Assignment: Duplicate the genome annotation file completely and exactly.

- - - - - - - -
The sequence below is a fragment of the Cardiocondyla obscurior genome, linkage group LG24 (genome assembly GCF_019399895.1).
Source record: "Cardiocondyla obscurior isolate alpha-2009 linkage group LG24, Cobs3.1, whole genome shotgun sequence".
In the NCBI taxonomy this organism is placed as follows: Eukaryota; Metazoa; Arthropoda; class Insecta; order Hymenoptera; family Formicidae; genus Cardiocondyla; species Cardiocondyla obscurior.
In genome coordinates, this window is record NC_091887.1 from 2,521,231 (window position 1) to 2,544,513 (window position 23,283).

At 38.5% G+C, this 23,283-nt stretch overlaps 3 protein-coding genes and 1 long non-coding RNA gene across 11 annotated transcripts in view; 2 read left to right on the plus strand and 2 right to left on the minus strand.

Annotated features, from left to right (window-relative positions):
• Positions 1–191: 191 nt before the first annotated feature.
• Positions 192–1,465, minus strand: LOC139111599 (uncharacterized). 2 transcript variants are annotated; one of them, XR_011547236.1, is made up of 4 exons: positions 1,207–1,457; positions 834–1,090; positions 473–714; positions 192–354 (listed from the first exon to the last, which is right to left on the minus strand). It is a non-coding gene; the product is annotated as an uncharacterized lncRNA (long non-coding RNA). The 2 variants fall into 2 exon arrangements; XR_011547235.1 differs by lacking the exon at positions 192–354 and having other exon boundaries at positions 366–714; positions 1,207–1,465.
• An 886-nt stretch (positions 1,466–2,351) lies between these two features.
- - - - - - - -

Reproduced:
The sequence below is a fragment of the Cardiocondyla obscurior genome, linkage group LG24 (genome assembly GCF_019399895.1).
Source record: "Cardiocondyla obscurior isolate alpha-2009 linkage group LG24, Cobs3.1, whole genome shotgun sequence".
In the NCBI taxonomy this organism is placed as follows: Eukaryota; Metazoa; Arthropoda; class Insecta; order Hymenoptera; family Formicidae; genus Cardiocondyla; species Cardiocondyla obscurior.
In genome coordinates, this window is record NC_091887.1 from 2,521,231 (window position 1) to 2,544,513 (window position 23,283).

At 38.5% G+C, this 23,283-nt stretch overlaps 3 protein-coding genes and 1 long non-coding RNA gene across 11 annotated transcripts in view; 2 read left to right on the plus strand and 2 right to left on the minus strand.

Annotated features, from left to right (window-relative positions):
• Positions 1–191: 191 nt before the first annotated feature.
• Positions 192–1,465, minus strand: LOC139111599 (uncharacterized). 2 transcript variants are annotated; one of them, XR_011547236.1, is made up of 4 exons: positions 1,207–1,457; positions 834–1,090; positions 473–714; positions 192–354 (listed from the first exon to the last, which is right to left on the minus strand). It is a non-coding gene; the product is annotated as an uncharacterized lncRNA (long non-coding RNA). The 2 variants fall into 2 exon arrangements; XR_011547235.1 differs by lacking the exon at positions 192–354 and having other exon boundaries at positions 366–714; positions 1,207–1,465.
• An 886-nt stretch (positions 1,466–2,351) lies between these two features.